|Shazdeh Garden Satelite view|
The Shazdeh Garden is a historical Persian garden located on the outskirts of Mahan in Kerman province, and was constructed under the orders of the governor of Kerman, Abdolhamid Mirza Naserodoleh, during the late Qajar period. Built in the traditional style in the late 1900s, the Garden consists of pools in a terraced fashion. The construction was left unfinished, due to the death of Abdolhamid Mirza in the early 1890s. It is rumored that upon hearing the news of the Governor’s death, the masons immediately abandoned their work and as a result the main entrance still shows some unfinished areas. Its location was selected strategically as it was placed on the way between the Bam Citadel and Kerman.
The Garden is approximately 407 meters long and 122 meters wide in a rectangular shape with a wall around it and surrounded by desert land. It consists of an entrance structure and gate at the lower end and a two-floor seasonal residential structure at the upper end. The distance between these two is ornamented with water fountains that are engined by the natural incline of the land. There are several pavilions and a central canal. There was originally a building leading from the pavilions which has long since been destroyed. The main structure is now partially converted to a restaurant. The garden is a fine example of Persian gardens that take advantage of suitable natural climate an incline of the land (approximately 6.4%).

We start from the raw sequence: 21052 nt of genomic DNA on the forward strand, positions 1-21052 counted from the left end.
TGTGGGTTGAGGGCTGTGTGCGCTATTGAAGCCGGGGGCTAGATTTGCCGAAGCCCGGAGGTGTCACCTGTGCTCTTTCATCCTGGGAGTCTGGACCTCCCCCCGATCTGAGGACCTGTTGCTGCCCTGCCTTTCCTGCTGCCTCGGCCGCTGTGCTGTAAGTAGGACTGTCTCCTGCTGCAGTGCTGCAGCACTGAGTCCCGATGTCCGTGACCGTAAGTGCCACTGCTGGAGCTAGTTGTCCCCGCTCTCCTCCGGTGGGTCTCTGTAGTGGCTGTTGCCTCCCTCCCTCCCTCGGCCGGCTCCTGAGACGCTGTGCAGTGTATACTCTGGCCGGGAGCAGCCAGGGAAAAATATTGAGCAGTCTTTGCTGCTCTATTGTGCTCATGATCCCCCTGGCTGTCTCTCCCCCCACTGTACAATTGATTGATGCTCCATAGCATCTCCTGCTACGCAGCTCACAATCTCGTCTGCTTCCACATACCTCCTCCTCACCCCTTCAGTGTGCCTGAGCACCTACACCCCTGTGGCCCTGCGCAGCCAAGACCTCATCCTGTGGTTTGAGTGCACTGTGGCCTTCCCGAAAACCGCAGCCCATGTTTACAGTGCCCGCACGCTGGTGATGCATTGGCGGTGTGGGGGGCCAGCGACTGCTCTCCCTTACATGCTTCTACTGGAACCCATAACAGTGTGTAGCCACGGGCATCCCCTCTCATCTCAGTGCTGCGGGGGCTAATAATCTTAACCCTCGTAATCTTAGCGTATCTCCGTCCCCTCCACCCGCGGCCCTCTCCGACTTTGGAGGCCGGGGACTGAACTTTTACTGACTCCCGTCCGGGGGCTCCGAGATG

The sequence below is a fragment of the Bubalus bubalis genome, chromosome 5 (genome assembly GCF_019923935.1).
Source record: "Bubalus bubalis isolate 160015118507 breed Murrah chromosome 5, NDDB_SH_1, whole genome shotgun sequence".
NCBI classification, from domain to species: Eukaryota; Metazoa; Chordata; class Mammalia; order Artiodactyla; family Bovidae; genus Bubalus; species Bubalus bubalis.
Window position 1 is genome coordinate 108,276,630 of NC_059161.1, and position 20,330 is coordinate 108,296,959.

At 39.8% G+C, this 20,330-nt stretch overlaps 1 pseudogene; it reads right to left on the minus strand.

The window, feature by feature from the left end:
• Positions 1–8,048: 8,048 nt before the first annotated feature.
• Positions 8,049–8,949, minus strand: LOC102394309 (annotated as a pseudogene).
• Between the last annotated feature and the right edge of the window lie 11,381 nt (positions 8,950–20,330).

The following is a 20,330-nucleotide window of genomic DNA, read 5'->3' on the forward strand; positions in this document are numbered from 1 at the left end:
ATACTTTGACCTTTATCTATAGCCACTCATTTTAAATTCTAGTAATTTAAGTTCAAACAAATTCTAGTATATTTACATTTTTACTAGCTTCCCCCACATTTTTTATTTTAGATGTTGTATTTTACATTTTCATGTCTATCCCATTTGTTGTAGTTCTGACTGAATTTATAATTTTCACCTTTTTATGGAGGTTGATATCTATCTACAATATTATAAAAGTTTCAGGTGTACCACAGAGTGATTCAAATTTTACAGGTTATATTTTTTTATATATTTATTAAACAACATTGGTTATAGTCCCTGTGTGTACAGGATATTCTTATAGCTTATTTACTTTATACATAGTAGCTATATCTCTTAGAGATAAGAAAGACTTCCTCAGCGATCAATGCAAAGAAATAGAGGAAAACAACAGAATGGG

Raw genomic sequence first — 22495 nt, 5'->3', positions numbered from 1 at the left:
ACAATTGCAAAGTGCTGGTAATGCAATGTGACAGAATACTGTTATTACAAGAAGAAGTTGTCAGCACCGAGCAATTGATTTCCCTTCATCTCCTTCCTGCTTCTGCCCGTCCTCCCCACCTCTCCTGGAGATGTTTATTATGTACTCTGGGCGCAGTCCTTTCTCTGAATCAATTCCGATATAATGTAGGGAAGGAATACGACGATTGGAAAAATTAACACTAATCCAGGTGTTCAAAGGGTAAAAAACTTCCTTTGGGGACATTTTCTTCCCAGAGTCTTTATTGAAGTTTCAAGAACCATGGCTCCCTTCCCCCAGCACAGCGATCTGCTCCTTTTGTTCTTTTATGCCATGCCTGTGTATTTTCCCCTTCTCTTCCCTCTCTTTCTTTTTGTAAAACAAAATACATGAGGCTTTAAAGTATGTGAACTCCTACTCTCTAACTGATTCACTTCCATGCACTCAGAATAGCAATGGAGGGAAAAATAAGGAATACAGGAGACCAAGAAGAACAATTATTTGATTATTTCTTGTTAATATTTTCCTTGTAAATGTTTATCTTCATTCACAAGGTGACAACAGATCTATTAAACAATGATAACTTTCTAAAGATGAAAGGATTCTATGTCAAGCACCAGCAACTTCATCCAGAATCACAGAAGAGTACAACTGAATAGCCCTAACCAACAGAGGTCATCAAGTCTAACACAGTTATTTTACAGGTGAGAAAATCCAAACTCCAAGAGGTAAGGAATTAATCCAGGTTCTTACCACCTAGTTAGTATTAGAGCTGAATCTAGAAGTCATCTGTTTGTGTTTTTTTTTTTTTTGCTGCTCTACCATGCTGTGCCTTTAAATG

Other than the main residential building, at its entrance the Garden also consists of a two-storied building for which the second floor was used as living quarters and for receiving guests. Other smaller utility rooms are situated along the sides of the Garden. Amongst them a few side entrances also connect the Garden to the outside.
|Shazdeh Garden Summer|
The garden itself consists of a variety of pine, cedar, elm, buttonwood and fruit trees which benefit from the appropriate soil, light breezes and qanat water enable such an environment in contrast to its dry surroundings. The water enters the Garden at the upper end and while irrigating the trees and plants along its way, flows down through a series of steps and falls. On the two ends of the water path, meaning at the main entrance and the residential structure, there’s a pool that collects and subsequently redistributes the water. All together from top to bottom there are 8 levels/falls along the water path.
In 1991, the premises were completely renovated due to the commemoration ceremony of Khaju Kermani. A traditional guesthouse has been constructed in the city center for the use of tourists and visitors. Some damage to the Garden was caused as a result of Kerman’s 2004 earthquake. In 2005 experts of the Research Center for Historical Sites and Structures were preparing documents to register Shazdeh Garden, amongst other gardens, on the UNESCO World Heritage List and the Garden was finally inscribed in June of 2011.